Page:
Cougar Offensive Line Paving the Way

The Cougar offense has shown an ability to beat defenses through the air and on the ground in recent weeks. Much hype has been given to quarterback John Beck and his stable of receivers and running backs. However, without the help of a dominating offensive line, the skill players' accolades would never have materialized.

"The offensive line has been so good this year," said quarterback John Beck, "The time they give me in the pocket and the holes they've been able to open for Curtis [Brown] and Fahu [Tahi] has just been everything you could ask for. Those guys don't get enough credit."

Those of you who have read my thoughts and analysis on the Cougar football team over the years know that I'm a big offensive line guy. I believe that the offensive line is the most important unit on any football team. Productive offensive units may do without an exceptional stable of running backs or wide receivers or even an above-average quarterback, but an offensive unit will never be productive without an exceptional offensive front.

"If the offensive line isn't blocking or getting a good push upfield, opening holes and all that, then there isn't much me or Fahu can do," said Brown. "Last game I didn't have to look for holes, they were there and it let me hit the hole hard which makes it easy for me running the ball. Those guys are doing an incredible job."

I think we have the best offensive line in the conference," said Tahi, "I don't think it's really close to be honest with you. The guys on the offensive line have just worked so hard and have become really good as a unit. It's the type of offensive line you dream about having as a running back."

Another player that is not listed among the offensive linemen but is gaining notice for the job he is doing lead blocking out of the backfield is Manase Tonga. Last game, Tonga saw a lot of reps lead-blocking for Brown and Tahi. "Manase really is like a sixth offensive lineman," said Tahi. "He hardly ever misses a block and having him lead block for me out of the backfield helps us a lot."

Tahi himself has proven to be an effective lead blocker out of the backfield for Brown. "Both Manase and Fahu have been awesome in that role," said Brown. "I have so much confidence in both of them to open holes and make it easier for me."

But like most productive units, the offensive line collectively knows it needs to get better in order to improve and stay a productive unit. "Sure, we're happy with how we've performed over the past few games, but we can and need to get better," said starting center Lance Reynolds, Jr. "In looking at tape there's a lot of things we missed that we can improve on."

"Coach Grimes is a great coach and he's making sure that we're constantly getting better" added starting Right Tackle Jake Kuresa. "We can't be satisfied with anything we've done so far or we're going to fall back. We need to be a dominant unit that consistently breaks the will of whoever we go against."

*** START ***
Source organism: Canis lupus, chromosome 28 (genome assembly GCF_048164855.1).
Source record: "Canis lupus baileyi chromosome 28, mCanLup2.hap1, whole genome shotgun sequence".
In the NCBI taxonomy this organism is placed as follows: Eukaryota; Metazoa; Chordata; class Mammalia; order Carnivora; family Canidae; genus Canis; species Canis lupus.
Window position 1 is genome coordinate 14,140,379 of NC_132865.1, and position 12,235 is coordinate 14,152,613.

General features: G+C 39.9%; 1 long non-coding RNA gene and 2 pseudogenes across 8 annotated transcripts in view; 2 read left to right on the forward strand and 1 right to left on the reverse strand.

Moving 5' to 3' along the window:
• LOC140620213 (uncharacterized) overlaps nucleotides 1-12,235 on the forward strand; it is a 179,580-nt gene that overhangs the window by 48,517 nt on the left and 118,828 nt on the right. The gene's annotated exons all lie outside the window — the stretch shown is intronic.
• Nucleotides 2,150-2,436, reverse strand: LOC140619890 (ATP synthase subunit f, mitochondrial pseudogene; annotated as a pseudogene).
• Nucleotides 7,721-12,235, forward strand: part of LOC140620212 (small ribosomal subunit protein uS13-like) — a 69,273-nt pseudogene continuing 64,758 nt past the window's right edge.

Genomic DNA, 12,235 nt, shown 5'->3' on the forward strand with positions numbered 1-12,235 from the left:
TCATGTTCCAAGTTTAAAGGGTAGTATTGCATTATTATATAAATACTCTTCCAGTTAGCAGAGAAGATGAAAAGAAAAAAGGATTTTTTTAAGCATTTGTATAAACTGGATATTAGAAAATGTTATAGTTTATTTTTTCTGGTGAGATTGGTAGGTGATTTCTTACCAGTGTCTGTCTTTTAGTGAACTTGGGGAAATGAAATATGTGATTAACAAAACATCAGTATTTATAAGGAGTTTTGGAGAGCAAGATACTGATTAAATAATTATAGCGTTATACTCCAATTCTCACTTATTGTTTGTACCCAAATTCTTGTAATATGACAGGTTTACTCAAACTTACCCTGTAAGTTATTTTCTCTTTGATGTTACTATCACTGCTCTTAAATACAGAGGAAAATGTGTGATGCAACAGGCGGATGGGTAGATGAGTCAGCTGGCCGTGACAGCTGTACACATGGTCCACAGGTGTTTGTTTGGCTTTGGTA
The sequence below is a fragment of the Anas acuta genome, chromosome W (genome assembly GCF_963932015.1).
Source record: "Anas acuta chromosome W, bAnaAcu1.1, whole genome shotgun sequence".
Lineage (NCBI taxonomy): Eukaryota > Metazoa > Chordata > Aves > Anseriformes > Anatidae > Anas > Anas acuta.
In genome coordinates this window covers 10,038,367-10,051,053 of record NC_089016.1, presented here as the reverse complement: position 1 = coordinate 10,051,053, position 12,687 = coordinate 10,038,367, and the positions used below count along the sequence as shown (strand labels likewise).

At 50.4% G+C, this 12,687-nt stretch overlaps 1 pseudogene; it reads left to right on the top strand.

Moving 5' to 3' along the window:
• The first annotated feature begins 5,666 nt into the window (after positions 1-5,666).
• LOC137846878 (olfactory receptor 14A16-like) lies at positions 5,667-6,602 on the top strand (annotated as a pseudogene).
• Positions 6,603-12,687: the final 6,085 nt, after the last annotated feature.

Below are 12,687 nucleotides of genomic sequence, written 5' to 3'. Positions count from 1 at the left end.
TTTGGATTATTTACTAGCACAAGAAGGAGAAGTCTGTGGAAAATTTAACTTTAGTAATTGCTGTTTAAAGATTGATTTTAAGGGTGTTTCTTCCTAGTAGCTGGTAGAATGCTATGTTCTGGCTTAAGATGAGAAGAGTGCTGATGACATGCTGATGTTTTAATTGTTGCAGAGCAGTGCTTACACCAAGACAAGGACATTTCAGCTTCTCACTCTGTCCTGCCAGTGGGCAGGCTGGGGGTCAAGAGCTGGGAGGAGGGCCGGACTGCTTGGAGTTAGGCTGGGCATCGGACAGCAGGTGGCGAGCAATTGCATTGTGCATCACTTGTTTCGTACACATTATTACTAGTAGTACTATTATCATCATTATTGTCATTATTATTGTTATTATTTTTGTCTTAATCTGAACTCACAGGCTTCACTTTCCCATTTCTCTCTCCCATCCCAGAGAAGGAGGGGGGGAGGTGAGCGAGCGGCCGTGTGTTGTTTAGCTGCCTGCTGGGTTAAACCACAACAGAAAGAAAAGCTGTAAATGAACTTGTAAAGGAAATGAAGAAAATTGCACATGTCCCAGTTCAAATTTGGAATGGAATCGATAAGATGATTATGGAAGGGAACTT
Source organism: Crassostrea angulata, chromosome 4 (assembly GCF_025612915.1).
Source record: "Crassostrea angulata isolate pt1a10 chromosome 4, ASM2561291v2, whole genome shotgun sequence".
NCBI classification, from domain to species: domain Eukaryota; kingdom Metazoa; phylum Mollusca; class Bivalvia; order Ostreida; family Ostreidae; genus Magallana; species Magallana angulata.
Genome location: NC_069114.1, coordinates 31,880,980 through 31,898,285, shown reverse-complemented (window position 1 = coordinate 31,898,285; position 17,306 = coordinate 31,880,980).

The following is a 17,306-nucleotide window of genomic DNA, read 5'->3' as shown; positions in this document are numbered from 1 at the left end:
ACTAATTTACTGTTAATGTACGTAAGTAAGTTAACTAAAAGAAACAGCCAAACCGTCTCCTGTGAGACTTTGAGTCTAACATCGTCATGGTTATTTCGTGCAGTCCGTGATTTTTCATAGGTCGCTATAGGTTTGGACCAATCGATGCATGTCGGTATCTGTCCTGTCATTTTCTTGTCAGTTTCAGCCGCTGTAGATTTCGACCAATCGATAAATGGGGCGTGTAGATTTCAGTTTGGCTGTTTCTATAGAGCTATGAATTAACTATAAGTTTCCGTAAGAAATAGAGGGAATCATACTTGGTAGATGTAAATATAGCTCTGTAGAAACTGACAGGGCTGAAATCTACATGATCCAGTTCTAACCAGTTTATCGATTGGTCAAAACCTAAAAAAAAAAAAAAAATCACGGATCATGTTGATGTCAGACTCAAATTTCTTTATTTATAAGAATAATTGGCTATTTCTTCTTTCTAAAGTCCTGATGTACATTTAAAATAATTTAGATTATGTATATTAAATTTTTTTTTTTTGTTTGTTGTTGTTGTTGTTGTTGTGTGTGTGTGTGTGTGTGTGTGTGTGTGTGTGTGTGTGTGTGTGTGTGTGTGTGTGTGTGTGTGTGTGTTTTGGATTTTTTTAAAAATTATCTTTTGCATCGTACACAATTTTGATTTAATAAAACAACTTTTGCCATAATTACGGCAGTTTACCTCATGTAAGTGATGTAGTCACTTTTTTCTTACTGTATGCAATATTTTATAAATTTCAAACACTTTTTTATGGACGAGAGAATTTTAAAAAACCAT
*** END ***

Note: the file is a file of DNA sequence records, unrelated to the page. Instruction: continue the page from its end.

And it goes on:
Offensive line coach Jeff Grimes has worked to get the Cougar line to impose its will on opposing defensive fronts. The line showed that Grimes efforts have not been in vain as they imposed their will on the Colorado State Ram defensive front throughout the game. "I think we did a good job," said Reynolds, Jr. "We dominated the front for the most part, but we can't sit back, pat ourselves on the back and think it was good enough. We're going against what probably is a tougher defensive front this week in Notre Dame and we have to be that much better."

Two-back, One-back, Wide-splits, Tight-splits

When Robert Anae came to BYU with the Texas Tech offense loaded in his coaching arsenal, it was assumed by most that the Cougars would be going with wide-splits from their offensive line with one back in the backfield and quarterback receiving the ball out of the shotgun the majority of the time. While that has been a formation seen a lot this season, it has not been exclusive or even close to it.

Said Curtis Brown: "I think we've proven to be able to run it down teams' throats and to be able to move it throwing it on every down. Now defenses have to decide which way they want they want to defend us because they'll have a difficult time stopping both [the running attack and passing attack]."

Against Colorado State, the offensive line went with tight-splits and a two-back set for the majority of the ball game and saw rousing success. It does not matter to Kuresa how the offensive line sets up. "We're going to beat you either way," he said. "I think we've proven that. It's a bit of an adjustment going from wide-splits to tight-splits throughout the game, but I think it's a much bigger adjustment for the opposing defensive line. We're doing a great job keeping them off balance."

A Lead Change did an article a few weeks back that revealed the de-cleater contest the offensive line is having throughout the year as they document every de-cleating block they have individually game in and game out. It is a contest that Jake Kuresa took an early lead in, but that lead is now gone.

"Lance [Reynolds, Jr.] is now like a half a point ahead of me or something like that," smiled Kuresa. "But it won't last, I promise you that. That contest is mine. I'll get the lead back starting next week."

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